Some true believers appear to be coronavirus truthers, while less diehard enthusiasts are using Bigfoot as a symbol of social distancing.
As the coronavirus pandemic really started to rip through America in mid-March, Todd Disotell wondered how he, a biological anthropologist locked down in his central Massachusetts home, could help others through what was shaping up to be a long and brutal crisis.
Then, the answer hit him: the six-foot tall bronze Bigfoot statue his father gave him for Christmas.
Disotell, a well-known Bigfoot skeptic who is nonetheless cordial with many people who believe in and groups that search for the legendary creature(s), moved the statue to the edge of the road by his house. He then placed a sign in its hand for drivers to read: North American Social Distancing Champion. Every day for about seven weeks, he swapped the sign out for a new, punny public health message, like sasq-wash your hands for at least 20 seconds.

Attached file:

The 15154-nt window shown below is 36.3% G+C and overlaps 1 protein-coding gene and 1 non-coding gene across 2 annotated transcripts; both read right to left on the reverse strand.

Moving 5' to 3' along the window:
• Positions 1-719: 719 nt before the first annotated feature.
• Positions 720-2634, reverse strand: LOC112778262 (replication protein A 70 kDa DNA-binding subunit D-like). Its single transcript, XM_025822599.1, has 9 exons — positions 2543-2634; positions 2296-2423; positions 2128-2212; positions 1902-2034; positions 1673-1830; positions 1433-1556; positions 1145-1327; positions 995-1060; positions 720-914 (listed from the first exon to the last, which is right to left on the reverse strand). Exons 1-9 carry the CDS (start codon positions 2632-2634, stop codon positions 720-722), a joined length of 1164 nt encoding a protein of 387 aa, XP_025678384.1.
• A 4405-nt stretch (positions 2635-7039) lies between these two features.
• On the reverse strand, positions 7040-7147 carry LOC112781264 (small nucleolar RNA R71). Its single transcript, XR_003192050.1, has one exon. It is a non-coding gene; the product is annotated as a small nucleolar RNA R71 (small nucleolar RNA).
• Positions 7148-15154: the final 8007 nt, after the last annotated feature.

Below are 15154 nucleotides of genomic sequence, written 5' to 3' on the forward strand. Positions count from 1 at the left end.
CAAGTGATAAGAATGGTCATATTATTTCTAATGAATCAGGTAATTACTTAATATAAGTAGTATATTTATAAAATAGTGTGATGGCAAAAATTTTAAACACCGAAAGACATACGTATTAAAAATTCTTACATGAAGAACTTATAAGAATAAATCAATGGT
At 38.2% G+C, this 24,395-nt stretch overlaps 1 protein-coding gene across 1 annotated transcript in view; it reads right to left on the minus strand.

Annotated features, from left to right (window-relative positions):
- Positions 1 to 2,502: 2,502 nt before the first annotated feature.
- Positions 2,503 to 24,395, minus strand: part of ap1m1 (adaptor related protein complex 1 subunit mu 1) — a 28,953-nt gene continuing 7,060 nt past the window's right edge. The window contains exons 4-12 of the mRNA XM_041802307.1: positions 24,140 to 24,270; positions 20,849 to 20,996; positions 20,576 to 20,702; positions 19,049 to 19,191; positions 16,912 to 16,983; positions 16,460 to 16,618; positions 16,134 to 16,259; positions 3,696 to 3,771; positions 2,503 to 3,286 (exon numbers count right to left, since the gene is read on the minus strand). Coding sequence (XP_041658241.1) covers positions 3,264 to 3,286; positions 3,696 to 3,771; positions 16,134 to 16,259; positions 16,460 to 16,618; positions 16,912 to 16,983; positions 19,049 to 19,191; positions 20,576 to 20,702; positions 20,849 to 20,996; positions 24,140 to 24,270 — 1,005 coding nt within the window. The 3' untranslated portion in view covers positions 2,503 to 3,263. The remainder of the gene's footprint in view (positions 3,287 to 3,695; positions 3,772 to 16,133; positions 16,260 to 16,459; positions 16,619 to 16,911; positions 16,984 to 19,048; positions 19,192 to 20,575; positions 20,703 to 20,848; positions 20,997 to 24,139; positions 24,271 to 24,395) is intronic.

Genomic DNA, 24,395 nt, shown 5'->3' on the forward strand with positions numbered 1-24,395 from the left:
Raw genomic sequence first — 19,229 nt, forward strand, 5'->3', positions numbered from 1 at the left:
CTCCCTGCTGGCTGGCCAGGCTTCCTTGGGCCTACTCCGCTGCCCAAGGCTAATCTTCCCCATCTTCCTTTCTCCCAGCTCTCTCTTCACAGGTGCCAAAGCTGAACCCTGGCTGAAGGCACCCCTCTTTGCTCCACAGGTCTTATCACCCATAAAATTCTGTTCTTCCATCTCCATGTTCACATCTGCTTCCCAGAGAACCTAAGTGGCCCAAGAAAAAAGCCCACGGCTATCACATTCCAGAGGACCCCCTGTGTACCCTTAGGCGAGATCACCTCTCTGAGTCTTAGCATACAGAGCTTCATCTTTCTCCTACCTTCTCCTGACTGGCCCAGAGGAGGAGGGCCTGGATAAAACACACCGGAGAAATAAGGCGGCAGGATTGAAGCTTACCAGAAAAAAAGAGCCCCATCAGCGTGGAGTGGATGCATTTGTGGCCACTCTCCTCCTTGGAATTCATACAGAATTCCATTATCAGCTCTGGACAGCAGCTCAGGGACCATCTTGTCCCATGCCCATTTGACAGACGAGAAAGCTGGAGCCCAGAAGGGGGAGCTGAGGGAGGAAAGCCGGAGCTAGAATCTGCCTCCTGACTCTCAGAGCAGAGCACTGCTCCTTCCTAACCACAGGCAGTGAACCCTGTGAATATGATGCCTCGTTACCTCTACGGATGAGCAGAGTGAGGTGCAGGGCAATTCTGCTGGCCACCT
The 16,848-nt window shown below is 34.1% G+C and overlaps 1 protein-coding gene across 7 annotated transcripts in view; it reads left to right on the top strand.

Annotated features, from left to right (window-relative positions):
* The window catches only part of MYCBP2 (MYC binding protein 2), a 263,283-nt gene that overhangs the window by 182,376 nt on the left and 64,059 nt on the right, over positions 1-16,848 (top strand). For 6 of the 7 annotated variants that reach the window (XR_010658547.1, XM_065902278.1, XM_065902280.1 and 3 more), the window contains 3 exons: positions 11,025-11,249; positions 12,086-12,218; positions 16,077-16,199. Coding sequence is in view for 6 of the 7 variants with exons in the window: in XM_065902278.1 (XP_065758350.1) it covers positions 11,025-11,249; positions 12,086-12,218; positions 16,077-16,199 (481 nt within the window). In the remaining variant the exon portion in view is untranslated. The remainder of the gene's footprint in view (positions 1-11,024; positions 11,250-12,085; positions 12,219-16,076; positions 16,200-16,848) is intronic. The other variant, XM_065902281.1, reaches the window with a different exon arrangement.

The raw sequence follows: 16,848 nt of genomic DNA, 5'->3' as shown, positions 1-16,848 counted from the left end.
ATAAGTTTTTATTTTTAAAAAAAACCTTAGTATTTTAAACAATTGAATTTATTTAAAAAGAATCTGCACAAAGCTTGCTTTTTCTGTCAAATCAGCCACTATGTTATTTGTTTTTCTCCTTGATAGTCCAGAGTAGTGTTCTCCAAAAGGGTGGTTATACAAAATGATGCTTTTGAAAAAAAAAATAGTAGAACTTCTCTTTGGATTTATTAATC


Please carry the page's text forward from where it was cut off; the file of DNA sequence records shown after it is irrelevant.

Disotell was not alone in co-opting Bigfoot into (corny) PSAs. In late March, parks officials in Tulsa, Oklahoma, introduced the Social Distancing Sasquatch, a pandemic safety mascot. Signs went up in Idaho claiming Bigfoot had tested negative for the coronavirus, and explaining how social distancing helped him do so. On sites like Amazon, Redbubble, and Sasquatch Outpost, retailers are currently selling countless shirts and masks, pillows and mugs, featuring Bigfoot and promoting pandemic safety.
Bigfoot’s emergence as a pandemic icon can play a valuable—or at least fun—role in spreading vital information about the resurgent pandemic, public health experts said. But there’s a deep irony at the heart of this trend: Many who actually believe in Sasquatch don’t buy into the science of COVID-19.
Some have even continued to hold in-person conventions, raising super-spreader concerns.